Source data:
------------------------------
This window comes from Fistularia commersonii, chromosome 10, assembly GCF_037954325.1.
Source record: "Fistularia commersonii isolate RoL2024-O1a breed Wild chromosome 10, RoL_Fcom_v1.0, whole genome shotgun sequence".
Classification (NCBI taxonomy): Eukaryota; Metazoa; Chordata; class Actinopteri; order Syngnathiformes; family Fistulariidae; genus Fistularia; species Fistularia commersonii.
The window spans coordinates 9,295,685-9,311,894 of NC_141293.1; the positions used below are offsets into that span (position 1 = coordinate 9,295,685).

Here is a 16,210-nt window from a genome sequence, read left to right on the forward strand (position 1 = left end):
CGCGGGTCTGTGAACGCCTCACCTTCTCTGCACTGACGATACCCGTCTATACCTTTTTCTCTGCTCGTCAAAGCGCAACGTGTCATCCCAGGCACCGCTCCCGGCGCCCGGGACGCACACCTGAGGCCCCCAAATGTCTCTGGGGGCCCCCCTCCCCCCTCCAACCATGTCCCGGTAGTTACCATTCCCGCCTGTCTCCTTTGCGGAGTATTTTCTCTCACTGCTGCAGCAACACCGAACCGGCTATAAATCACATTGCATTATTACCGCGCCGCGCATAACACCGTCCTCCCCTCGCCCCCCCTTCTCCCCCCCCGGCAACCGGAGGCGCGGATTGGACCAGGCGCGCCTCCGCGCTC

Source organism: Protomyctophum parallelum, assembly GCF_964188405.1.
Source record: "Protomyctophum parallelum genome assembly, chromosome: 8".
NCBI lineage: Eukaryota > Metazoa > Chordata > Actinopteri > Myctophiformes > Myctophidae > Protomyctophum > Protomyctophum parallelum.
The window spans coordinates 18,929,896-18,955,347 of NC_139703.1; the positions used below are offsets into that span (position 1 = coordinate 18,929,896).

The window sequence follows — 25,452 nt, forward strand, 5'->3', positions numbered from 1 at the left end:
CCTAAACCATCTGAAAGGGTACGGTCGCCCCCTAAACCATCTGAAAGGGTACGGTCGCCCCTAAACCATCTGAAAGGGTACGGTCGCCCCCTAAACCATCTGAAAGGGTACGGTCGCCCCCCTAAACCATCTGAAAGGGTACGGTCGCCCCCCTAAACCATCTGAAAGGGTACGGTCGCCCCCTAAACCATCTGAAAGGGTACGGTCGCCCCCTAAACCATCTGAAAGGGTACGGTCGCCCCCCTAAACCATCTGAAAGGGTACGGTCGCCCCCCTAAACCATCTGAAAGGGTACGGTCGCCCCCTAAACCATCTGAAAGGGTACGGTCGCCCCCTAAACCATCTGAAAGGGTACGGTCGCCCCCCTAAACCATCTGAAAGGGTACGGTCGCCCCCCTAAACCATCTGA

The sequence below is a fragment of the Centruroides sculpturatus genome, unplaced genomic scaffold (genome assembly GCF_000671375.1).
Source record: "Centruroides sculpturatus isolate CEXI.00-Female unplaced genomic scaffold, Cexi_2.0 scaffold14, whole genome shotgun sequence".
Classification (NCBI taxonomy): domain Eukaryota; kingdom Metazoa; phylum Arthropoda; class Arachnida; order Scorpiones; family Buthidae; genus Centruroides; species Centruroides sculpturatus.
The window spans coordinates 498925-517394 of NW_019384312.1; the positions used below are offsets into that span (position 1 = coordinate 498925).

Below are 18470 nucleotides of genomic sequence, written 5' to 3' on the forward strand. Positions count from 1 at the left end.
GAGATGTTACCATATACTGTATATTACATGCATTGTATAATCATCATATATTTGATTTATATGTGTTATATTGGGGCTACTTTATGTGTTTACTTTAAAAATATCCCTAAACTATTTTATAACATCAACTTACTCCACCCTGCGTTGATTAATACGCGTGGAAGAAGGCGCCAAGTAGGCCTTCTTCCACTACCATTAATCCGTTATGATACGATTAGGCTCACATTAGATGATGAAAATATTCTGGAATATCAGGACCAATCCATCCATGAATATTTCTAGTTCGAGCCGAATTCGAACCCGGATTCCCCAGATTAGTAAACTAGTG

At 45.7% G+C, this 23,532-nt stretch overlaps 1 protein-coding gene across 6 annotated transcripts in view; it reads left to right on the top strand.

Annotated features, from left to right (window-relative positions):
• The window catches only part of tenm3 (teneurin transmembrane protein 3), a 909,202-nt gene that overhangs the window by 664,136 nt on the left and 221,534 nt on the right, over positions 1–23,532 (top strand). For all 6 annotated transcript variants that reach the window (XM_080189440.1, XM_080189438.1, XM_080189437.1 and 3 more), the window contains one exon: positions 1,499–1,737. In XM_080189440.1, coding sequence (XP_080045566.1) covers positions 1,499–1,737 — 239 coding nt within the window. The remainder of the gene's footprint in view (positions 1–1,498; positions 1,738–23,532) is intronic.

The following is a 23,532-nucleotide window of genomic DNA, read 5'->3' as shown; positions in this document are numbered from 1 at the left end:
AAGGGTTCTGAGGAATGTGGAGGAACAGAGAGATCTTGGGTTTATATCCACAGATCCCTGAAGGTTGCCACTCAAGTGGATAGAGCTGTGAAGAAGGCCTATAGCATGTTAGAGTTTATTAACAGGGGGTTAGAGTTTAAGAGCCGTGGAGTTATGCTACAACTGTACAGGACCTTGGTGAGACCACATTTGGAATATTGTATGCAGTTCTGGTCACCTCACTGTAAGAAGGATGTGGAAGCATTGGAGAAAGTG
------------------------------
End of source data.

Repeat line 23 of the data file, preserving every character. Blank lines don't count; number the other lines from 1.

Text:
AAGGGTTCTGAGGAATGTGGAGGAACAGAGAGATCTTGGGTTTATATCCACAGATCCCTGAAGGTTGCCACTCAAGTGGATAGAGCTGTGAAGAAGGCCTATAGCATGTTAGAGTTTATTAACAGGGGGTTAGAGTTTAAGAGCCGTGGAGTTATGCTACAACTGTACAGGACCTTGGTGAGACCACATTTGGAATATTGTATGCAGTTCTGGTCACCTCACTGTAAGAAGGATGTGGAAGCATTGGAGAAAGTG